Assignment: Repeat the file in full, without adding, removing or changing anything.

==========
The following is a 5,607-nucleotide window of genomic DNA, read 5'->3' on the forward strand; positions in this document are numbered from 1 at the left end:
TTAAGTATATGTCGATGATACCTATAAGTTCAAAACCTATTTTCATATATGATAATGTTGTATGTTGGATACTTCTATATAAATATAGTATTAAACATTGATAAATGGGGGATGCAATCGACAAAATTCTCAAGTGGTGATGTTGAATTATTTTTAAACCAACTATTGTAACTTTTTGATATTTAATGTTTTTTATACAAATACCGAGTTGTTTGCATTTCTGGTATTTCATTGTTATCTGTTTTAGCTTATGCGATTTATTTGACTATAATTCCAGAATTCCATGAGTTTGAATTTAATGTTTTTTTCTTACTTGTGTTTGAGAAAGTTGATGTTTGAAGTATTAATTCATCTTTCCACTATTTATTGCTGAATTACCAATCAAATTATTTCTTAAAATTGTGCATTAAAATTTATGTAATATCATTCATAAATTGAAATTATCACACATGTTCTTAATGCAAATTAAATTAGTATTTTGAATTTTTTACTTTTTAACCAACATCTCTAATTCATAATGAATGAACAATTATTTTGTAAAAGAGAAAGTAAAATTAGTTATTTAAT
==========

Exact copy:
The following is a 5,607-nucleotide window of genomic DNA, read 5'->3' on the forward strand; positions in this document are numbered from 1 at the left end:
TTAAGTATATGTCGATGATACCTATAAGTTCAAAACCTATTTTCATATATGATAATGTTGTATGTTGGATACTTCTATATAAATATAGTATTAAACATTGATAAATGGGGGATGCAATCGACAAAATTCTCAAGTGGTGATGTTGAATTATTTTTAAACCAACTATTGTAACTTTTTGATATTTAATGTTTTTTATACAAATACCGAGTTGTTTGCATTTCTGGTATTTCATTGTTATCTGTTTTAGCTTATGCGATTTATTTGACTATAATTCCAGAATTCCATGAGTTTGAATTTAATGTTTTTTTCTTACTTGTGTTTGAGAAAGTTGATGTTTGAAGTATTAATTCATCTTTCCACTATTTATTGCTGAATTACCAATCAAATTATTTCTTAAAATTGTGCATTAAAATTTATGTAATATCATTCATAAATTGAAATTATCACACATGTTCTTAATGCAAATTAAATTAGTATTTTGAATTTTTTACTTTTTAACCAACATCTCTAATTCATAATGAATGAACAATTATTTTGTAAAAGAGAAAGTAAAATTAGTTATTTAAT